The market for meat alternatives is booming, but so far most products are only able to replicate the formless ground meat found in burgers, sausages, and nuggets. The world’s first 3D printed steak may be set to change that, opening the door to replicating any cut of meat we want.
Growing sensitivity to the environmental and ethical impacts of industrial animal agriculture has seen interest in plant-based diets boom. But companies have been quick to spot a major gap in the market: the morally conflicted carnivore who is swayed by the vegan’s argument but can’t imagine ever completely giving up on their favorite food.
This is leading to an explosion in companies looking to fill that gap with a variety of faux meats made from plant material or slaughter-free meat that’s grown in a lab rather than being cut from a carcass.
Some of these companies have already crossed over to the big time. Impossible Foods’ plant-based burgers are available at White Castle and Burger King, while Beyond Meat’s plant-based chicken is featured at KFC.
So-called “cultured meat” is lagging slightly behind, with the first commercial sale coming only in December, when Eat Just’s “chicken bites” were sold in a Singapore restaurant for $23. But money has been pouring into the sector, and a number of startups are planning to enter the market by 2022.
But for both approaches, there’s still a major hurdle to fully replicating the gastronomic experience of eating meat. While cultured methods work with the same raw ingredients and plant-based ones have found clever workarounds to mimic the taste of meat, they have struggled to create products that can replicate the complex networks of muscle, fat, and connective tissue that give whole cuts of meat their distinctive texture and flavor. And this is where the real money is. According to Business Insider, whole cuts like steak have the highest profit margins in the meat industry.
Advances in 3D printing may be set to change that, though. Last week, Israeli startup Aleph Farms unveiled the first lab-grown ribeye steak using their proprietary bio-printing process, which they say will eventually allow them to recreate any cut of meat.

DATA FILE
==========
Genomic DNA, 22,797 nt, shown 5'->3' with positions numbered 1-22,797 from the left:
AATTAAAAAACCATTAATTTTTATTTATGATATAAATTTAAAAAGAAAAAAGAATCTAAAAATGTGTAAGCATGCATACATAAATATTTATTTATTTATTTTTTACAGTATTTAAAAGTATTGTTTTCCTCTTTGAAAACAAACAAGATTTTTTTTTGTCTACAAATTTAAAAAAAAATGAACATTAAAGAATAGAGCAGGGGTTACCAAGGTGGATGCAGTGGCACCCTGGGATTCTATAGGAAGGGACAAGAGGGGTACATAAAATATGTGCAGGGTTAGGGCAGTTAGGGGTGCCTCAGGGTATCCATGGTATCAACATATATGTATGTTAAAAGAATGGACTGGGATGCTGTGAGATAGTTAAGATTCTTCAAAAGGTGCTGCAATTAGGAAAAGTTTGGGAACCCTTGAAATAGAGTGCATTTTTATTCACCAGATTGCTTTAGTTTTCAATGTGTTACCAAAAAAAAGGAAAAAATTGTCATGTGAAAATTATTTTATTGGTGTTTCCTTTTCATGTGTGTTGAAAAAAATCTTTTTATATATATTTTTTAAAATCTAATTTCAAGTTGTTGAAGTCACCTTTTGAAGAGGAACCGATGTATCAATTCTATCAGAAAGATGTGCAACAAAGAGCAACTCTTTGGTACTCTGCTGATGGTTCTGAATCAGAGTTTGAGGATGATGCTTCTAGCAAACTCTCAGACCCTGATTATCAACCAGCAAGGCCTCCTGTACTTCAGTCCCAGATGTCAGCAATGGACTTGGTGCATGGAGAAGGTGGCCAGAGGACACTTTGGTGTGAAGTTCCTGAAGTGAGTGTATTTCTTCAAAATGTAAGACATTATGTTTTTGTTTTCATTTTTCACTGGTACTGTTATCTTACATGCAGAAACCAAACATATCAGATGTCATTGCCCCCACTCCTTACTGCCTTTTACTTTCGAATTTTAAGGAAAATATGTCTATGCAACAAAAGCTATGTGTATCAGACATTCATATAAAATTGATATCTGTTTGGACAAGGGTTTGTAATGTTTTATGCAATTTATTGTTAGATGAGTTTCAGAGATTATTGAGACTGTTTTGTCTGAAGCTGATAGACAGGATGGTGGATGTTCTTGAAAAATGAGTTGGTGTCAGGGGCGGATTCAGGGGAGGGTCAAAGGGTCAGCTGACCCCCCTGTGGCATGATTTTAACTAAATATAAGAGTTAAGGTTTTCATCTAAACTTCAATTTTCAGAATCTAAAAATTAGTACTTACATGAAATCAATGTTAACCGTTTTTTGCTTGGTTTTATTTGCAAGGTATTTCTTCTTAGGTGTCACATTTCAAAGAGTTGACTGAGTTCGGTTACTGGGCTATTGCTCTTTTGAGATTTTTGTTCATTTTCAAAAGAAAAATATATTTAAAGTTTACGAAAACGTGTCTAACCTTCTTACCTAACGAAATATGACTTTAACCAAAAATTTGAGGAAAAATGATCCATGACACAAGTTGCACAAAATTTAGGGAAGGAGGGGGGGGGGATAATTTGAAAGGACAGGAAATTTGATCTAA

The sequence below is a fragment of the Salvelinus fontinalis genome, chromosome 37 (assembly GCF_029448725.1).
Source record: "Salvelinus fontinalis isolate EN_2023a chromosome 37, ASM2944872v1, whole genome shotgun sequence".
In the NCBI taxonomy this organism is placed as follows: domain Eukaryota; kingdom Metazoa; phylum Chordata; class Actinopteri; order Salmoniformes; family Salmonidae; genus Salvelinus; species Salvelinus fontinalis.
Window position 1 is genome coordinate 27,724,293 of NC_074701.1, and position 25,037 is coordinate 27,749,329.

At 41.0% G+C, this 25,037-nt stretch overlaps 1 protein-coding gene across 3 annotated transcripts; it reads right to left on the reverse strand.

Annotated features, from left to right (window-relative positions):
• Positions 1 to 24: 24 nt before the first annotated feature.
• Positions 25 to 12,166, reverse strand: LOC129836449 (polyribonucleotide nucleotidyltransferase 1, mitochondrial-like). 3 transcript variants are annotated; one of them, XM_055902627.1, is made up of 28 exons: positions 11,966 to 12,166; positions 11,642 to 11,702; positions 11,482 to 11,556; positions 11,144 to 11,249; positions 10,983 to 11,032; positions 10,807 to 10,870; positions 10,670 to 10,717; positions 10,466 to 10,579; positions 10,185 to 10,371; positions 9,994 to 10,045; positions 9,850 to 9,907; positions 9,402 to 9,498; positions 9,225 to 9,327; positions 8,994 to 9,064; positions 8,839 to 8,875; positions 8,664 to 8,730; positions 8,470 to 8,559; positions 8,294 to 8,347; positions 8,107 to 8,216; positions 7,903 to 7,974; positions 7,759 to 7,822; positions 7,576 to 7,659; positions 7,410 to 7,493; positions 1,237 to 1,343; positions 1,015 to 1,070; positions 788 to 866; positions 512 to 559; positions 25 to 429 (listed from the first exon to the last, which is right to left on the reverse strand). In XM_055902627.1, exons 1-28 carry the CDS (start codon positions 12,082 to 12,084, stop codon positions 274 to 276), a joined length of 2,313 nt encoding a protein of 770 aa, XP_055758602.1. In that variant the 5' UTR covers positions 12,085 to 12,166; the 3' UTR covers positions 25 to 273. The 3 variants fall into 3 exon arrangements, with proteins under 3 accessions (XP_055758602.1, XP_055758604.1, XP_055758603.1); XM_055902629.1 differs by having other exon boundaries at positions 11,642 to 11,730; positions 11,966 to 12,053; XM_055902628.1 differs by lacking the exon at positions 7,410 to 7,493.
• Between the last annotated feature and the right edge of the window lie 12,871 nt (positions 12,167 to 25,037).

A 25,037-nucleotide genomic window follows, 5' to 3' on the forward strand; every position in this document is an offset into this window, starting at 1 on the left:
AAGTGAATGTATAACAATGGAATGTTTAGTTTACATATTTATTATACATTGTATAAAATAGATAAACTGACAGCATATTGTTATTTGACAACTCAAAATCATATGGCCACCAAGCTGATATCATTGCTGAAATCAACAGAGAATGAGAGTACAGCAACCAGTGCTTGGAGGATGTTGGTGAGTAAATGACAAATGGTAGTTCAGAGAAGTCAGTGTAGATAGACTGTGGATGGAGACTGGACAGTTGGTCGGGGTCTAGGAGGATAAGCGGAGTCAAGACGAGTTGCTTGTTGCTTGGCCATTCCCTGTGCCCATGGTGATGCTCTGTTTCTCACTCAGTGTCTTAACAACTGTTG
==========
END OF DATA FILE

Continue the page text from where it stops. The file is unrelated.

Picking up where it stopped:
The technology, developed in tandem with Israel’s Technion University, is similar to that being used in medical research to print “organoids” for drug testing, which one day could let us regrow entire organs from human cells. Using a device similar to an inkjet printer, the company lays down layers of support cells, fat cells, blood cells, and muscle cells that are then placed in an incubator to grow into the finished steak.
The secret behind creating a cut as complex as a ribeye is finding a solution to an issue that has plagued medical bio-printing as well. Building bulk tissue using a bio-printer isn’t that tough, but creating the fine network of blood vessels that ferry nutrients and waste products in and out of cells is much harder.
While the company isn’t giving away any details, they say they have created a proprietary process that acts similarly to a natural vascular system, helping nutrients across thicker sections of tissue during growth and maintaining a natural shape and structure before and after cooking.
It could take some time before you see these steaks in your local supermarket. The company doesn’t say how much it cost to make the bespoke steak, but judging by the price of other cultured meats, it won’t be cheap. And so far the only country to approve cultured meat for sale is Singapore, though regulators in the US have started the policymaking process.
The company also isn’t the only one relying on 3D printing to disrupt the meat industry. This week, another Israeli startup called Redefine Meat raised $29 million to build a large-scale pilot factory to start pumping out 3D printed plant-based steaks.
Rather than laying down layers of cells that then have to be incubated, they are using vegan-friendly mockups of muscle, fat, and blood to create complex patterns that mimic a well-marbled steak.
Whether the plant-based approach will be able to truly replicate the experience of biting into a juicy steak or the cultured meat industry will make cuts cheap enough for most of us remains to be seen. But it may not be long until your local butcher is hanging up his knives in favor of a 3D printer.
Image Credit: Aleph Farms